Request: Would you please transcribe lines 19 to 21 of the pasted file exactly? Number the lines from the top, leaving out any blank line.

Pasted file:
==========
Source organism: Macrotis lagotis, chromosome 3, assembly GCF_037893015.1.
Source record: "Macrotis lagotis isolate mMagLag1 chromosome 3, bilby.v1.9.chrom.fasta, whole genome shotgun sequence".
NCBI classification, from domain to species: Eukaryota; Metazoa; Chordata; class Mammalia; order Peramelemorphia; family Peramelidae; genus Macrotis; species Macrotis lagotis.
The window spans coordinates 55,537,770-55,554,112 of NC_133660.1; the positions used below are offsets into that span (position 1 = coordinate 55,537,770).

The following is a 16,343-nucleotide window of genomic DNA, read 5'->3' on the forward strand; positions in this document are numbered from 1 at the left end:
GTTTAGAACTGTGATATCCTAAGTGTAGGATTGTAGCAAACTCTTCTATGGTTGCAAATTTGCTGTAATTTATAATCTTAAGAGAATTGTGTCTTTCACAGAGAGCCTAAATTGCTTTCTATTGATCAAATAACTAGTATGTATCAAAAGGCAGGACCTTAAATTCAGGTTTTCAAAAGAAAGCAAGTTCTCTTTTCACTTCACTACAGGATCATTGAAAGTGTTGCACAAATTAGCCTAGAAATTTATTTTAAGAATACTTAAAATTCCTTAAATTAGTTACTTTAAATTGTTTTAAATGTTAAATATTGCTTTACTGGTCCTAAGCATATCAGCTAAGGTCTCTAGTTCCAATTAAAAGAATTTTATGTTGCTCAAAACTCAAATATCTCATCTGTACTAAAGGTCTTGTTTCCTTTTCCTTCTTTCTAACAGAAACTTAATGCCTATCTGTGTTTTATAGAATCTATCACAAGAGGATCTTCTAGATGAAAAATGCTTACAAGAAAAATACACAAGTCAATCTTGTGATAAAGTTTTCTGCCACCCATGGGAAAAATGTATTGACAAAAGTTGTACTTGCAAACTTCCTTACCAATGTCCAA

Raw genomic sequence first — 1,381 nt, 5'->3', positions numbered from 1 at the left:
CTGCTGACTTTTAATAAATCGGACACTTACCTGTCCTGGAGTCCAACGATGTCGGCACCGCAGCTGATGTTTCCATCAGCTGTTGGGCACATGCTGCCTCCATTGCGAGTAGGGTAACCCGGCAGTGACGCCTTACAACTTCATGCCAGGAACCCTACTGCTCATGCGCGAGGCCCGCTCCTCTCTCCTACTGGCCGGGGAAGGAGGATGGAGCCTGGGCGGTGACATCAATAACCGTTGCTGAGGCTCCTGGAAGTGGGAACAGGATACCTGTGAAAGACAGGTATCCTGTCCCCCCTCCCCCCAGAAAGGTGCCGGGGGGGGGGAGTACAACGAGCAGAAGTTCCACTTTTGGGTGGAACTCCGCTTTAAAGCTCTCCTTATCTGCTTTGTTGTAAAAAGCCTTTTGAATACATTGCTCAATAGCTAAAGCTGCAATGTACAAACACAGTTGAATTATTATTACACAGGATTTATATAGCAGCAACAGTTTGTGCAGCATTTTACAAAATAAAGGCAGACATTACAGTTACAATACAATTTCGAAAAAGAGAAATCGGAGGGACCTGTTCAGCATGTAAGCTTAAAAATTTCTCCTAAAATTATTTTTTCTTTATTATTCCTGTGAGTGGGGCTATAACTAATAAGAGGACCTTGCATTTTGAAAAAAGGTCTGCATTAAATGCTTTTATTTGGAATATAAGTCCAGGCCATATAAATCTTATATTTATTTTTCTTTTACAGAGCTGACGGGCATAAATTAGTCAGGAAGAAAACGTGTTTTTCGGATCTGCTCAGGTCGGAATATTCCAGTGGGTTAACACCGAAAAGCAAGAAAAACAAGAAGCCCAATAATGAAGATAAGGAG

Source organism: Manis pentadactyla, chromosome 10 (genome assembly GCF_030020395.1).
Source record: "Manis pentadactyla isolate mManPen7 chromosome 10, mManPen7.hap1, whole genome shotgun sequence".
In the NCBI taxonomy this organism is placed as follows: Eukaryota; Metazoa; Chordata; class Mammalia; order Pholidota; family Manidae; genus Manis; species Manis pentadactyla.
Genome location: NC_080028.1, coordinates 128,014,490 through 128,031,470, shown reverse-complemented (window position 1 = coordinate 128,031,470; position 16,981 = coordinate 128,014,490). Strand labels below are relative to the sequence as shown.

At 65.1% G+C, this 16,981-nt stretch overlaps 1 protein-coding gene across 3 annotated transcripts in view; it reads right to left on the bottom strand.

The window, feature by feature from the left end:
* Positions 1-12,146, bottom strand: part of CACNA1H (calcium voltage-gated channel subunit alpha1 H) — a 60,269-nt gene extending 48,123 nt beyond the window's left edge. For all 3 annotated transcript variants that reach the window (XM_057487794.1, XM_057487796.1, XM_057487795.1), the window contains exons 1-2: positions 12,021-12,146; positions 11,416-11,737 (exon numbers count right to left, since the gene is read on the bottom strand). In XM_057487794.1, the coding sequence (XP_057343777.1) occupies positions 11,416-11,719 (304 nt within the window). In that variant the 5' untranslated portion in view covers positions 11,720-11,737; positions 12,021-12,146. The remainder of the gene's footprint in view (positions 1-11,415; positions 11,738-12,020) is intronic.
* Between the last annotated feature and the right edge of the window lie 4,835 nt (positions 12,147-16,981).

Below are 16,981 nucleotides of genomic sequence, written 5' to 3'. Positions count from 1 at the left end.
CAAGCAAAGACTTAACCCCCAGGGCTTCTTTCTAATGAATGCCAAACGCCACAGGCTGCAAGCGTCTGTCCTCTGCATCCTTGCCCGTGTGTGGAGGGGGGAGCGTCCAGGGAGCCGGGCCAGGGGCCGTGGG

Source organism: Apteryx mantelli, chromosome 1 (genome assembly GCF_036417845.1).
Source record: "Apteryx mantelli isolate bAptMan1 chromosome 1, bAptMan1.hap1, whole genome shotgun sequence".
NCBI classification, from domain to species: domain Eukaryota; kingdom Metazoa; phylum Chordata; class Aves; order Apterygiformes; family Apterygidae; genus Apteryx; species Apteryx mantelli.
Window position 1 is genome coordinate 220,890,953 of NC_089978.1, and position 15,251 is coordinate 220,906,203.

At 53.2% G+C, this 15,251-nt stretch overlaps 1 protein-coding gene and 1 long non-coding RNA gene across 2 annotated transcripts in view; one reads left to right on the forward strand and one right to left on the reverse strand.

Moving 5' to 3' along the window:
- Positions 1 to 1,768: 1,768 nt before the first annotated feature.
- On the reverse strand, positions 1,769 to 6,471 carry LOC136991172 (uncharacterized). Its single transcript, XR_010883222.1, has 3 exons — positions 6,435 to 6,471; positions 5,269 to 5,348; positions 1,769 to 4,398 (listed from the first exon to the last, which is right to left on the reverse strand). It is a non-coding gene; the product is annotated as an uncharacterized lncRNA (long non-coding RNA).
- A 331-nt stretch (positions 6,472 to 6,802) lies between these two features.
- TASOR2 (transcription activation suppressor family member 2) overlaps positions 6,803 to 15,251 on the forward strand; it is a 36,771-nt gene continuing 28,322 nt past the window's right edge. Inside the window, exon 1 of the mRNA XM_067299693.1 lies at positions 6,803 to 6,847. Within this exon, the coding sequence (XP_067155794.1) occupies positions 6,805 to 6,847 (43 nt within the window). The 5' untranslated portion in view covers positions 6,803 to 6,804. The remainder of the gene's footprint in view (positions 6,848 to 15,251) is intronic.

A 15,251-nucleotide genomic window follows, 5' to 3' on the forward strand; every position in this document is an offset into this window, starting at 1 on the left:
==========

Source organism: Apteryx mantelli, chromosome 1 (genome assembly GCF_036417845.1).
Source record: "Apteryx mantelli isolate bAptMan1 chromosome 1, bAptMan1.hap1, whole genome shotgun sequence".
NCBI classification, from domain to species: domain Eukaryota; kingdom Metazoa; phylum Chordata; class Aves; order Apterygiformes; family Apterygidae; genus Apteryx; species Apteryx mantelli.